processes on UNIX keep running even if no interactive users are
logged on.


Oracle on Windows NT utilises variables in the registry similarly to
the way Oracle on UNIX utilises shell environment variables.

ORACLE_HOME and ORACLE_SID are variables defined in the NT Registry.
The Oracle Installer and Oracle Instance Manager define variables in
the Registry as well as registering the Oracle instance as a service.
The Registry can be edited manually via the REGEDT32 utility, to change
the values of variables, but this should be undertaken with care.

Release 8.0.4 of Oracle was the first release on Windows NT that
allowed support for more than one Oracle home. This was a large
step forward in providing comparable installation capabilities to
Oracle on UNIX. If using release 8.0.4 or higher, the Oracle Home
Selector utility, not the ORACLE_HOME environment variable, should
be used to specify the setting of Oracle home.

Oracle on UNIX requires ORACLE_HOME and ORACLE_SID to be set in system
or user login scripts. UNIX has always supported multiple ORACLE_HOMEs.


Oracle on Windows NT is integrated with the NT Event Viewer and
Performance Monitor utilities.

The Event Viewer utility is how an NT administrator views system
alert messages on NT. Oracle has integrated with Event Viewer such
that Oracle startup/shutdown messages and the OS audit trail (if
you configure OS auditing in Oracle) appear there. Performance
Monitor is the NT equivalent of the UNIX sar or vmstat command,
providing detailed resource utilisation data for all processes
running on the system.

Oracle has integrated with Performance Monitor such that you can
view utilisation of operating system and Oracle resources (e.g. file
write bytes per second - only those related to Oracle, library cache
hit ratios, etc.). The Oracle Performance Monitor entry in the
Start Menu > Programs > Oracle for Windows NT starts the standard
NT Performance Monitor utility but feeds it Oracle-specific data.

Although multiple instances of Oracle can be run on Windows NT, the
NT Performance Monitor and Event Viewer utilities can only "see" one
Oracle instance at a time. For details of how to edit the relevant
registry variables, see [NOTE:46875.1] or the Getting Started Guide
for Oracle on Windows NT.

Oracle on UNIX provides no performance utilities for use at operating
system level. Utilities such as sar or vmstat must be used to monitor
Oracle background or shadow processes. These do not provide a graphical
interface. More sophisticated third-party tools are available on UNIX.


Windows NT supports raw (unbuffered) disk partitions, where Oracle can
store data, log or control files. Each raw partition can be assigned a
drive letter, but will not be formatted with a filesystem.

Similarly to UNIX, each raw NT partition will be mapped to a single
Oracle data, log or control file. Where NT differs from UNIX is
the naming convention for these files. When referencing a raw
partition in any Oracle SQL command, the syntax looks like this:


where f: is the drive letter assigned to the raw partition, referred to
here as a logical raw file. Windows NT and Oracle also support physical
raw files, with device names of the form:


where N is the number of the physical drive, as seen in Disk Administrator.
Physical raw files would need to be used on a system with more drives than
available drive letters for the desired number of raw partitions.

The OCOPY utility can be used to copy data to and from raw partitions,
in a similar way to the UNIX dd command. Backup of a raw partition must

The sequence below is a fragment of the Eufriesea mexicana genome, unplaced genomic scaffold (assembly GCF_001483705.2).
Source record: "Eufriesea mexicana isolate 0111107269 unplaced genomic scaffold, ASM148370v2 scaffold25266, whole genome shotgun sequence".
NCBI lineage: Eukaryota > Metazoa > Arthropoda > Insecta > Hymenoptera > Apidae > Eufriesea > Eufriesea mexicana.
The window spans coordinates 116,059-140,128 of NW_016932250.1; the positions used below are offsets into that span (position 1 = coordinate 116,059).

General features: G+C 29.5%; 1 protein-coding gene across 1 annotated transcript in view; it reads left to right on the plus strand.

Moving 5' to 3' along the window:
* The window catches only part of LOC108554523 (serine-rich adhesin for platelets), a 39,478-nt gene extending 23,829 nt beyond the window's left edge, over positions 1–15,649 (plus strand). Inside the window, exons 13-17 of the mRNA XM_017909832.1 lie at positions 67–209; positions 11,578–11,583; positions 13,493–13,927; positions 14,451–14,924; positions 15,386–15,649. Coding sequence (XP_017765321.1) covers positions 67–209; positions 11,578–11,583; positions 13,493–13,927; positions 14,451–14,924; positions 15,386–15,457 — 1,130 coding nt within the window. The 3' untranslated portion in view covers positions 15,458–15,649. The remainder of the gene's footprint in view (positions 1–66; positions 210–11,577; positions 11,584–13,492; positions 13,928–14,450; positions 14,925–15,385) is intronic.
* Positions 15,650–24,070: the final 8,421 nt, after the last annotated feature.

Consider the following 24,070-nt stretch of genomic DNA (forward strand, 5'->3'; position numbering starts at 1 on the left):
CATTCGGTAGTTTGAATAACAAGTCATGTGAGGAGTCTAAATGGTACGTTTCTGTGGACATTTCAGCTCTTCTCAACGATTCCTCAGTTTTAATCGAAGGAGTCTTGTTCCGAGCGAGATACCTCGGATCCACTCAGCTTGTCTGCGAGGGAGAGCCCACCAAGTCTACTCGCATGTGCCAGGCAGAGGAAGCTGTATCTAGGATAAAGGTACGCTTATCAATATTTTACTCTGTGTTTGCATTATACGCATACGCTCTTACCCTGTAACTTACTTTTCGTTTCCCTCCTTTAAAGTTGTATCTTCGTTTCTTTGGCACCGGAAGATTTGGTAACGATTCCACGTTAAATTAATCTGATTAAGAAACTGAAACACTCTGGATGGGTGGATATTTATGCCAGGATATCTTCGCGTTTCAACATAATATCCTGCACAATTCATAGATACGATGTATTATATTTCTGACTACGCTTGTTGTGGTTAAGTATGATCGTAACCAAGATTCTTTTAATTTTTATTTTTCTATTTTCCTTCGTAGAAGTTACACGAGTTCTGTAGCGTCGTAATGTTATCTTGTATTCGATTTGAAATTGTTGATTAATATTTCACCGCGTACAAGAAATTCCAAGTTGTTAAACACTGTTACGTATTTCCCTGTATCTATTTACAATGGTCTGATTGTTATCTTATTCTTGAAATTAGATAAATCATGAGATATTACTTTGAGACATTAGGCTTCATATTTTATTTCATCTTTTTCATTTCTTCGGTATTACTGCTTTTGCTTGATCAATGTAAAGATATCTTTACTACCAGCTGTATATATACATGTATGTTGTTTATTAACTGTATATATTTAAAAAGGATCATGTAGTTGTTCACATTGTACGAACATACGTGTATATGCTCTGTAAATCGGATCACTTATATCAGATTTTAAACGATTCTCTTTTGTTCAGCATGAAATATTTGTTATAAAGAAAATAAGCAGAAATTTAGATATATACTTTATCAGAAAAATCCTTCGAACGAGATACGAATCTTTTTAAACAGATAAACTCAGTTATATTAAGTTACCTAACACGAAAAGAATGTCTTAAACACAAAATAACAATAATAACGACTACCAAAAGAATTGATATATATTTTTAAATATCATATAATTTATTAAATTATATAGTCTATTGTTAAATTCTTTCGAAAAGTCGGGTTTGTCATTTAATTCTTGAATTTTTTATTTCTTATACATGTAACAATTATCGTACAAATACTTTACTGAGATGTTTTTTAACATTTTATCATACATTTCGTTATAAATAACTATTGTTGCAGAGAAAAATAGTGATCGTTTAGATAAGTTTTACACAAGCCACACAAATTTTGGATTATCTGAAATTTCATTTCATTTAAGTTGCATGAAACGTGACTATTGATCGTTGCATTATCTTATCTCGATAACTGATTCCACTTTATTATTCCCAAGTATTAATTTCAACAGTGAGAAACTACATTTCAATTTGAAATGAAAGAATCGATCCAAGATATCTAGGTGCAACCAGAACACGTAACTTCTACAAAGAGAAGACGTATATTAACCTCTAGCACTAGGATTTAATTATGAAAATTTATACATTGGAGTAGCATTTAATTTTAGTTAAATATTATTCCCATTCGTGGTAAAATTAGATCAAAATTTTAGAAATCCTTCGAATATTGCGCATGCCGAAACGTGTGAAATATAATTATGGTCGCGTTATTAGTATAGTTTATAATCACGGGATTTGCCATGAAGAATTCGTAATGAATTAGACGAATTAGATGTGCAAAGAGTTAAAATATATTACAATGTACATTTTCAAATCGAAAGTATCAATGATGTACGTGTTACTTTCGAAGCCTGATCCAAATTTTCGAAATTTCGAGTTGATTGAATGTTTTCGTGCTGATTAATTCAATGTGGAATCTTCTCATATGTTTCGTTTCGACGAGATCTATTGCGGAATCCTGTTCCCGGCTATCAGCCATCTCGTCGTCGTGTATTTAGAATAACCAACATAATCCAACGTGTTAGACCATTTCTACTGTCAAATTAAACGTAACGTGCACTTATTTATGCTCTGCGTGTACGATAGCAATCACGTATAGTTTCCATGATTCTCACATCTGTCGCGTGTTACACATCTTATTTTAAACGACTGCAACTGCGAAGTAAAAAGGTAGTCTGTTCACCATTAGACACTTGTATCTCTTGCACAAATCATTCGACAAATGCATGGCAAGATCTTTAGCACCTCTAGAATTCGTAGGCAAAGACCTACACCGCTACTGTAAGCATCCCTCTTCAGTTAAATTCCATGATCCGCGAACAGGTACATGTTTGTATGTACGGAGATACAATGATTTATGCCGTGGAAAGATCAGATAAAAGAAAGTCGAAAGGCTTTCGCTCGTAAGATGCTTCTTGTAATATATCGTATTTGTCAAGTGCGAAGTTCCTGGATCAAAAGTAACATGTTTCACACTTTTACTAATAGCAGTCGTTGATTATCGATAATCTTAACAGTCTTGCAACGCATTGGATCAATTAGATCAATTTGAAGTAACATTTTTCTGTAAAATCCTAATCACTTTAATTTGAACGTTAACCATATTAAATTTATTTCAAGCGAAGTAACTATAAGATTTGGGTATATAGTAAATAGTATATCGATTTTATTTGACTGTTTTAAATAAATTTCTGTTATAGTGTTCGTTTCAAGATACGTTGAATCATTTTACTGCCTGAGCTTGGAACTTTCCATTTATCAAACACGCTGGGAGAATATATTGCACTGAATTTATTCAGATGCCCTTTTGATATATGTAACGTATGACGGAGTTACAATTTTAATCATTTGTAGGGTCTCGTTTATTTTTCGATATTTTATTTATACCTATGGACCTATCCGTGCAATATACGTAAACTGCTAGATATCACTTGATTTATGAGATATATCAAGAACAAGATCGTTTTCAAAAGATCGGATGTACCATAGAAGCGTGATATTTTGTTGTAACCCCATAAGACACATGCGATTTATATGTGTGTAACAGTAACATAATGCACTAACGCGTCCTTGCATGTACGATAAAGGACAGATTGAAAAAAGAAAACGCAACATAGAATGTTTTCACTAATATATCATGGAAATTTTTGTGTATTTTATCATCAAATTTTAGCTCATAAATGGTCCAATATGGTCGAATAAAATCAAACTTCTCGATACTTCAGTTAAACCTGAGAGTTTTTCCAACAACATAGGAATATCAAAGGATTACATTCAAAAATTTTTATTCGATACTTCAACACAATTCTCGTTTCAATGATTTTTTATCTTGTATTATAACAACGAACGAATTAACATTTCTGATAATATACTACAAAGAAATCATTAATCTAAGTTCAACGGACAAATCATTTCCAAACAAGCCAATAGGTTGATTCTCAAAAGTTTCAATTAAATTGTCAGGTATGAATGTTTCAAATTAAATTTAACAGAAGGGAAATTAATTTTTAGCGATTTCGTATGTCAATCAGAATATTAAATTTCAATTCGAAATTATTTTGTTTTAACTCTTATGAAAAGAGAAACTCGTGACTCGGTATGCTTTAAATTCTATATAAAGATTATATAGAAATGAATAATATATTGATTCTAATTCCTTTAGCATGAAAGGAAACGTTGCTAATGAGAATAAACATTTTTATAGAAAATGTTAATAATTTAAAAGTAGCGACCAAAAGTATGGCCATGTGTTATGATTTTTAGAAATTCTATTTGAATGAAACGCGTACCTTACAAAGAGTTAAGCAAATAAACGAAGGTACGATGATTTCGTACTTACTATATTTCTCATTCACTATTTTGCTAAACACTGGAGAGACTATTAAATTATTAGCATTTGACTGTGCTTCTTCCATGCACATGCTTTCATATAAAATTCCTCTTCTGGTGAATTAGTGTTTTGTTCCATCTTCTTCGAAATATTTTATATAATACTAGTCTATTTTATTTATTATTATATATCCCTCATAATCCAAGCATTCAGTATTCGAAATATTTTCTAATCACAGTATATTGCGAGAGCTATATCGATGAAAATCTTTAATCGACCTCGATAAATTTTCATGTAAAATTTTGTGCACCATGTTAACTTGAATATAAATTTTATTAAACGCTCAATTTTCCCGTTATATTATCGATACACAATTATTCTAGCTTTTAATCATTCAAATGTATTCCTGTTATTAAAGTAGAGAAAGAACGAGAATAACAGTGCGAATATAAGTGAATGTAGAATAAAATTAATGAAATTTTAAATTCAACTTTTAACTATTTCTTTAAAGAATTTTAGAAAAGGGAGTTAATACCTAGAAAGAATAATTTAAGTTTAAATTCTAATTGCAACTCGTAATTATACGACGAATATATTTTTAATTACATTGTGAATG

be to a filesystem. The NT Backup utility can then be used to copy the
backup to tape as required.

On both Windows NT and UNIX, raw partitions must be used for the shared
data files in a Parallel Server environment, where special Oracle
utilities are provided for manipulating them.


A password is required to CONNECT INTERNAL for Oracle on Windows NT.
The database password is defined during installation and by default
is stored in a hidden password file called "PWD.ora" in the
DATABASE directory under "ORACLE_HOME".

There is a Windows NT equivalent to the UNIX dba group. The NT username
used to install Oracle8i Enterprise Edition is automatically added to a
Windows NT local group called ORA_DBA, which receives SYSDBA privilege.
This obviates the need for a password when issuing commands such as
CONNECT INTERNAL and CONNECT / AS SYSDBA. On the same principle, an
ORA_OPER group can be created for database operators, and finer-grained
security is possible by use of the "ORA__DBA" and "ORA__OPER"


Oracle on Windows NT supports hot backups using the same backup
strategy as it on UNIX, i.e. put the tablespaces into backup mode and
copy the files to the backup location. Then bring the tablespaces out
of backup mode. By definition, this can all be done while the database
is up and in use (though it is best to choose a quiet time, when there
are few transactions).

The Windows NT feature to be aware of is that NT Backup does not allow
files in use to be copied, so you must use the OCOPY utility that
Oracle provides to copy the open database files to another disk location.
Since OCOPY cannot copy files directly to tape, you will then need to use
NT Backup or a similar utility to copy the files to tape, as required.


Oracle on Windows NT is supplied as a set of executables and dynamic link
libraries (DLLs). Relinking by the user is not possible on Windows NT, but
executable images can be modified using the ORASTACK utility, to change
the size of the stack used by the threads of the Oracle server process.
This can be useful to avoid running out of virtual memory when using a
very large SGA, or with thousands of connections. It is recommended that
this tool should be used under the guidance of Oracle Support.

On UNIX, object files and archive libraries are linked to generate the
Oracle executables, and relinking is necessary after operations such as
installation of a patch or Net8 protocol adapter.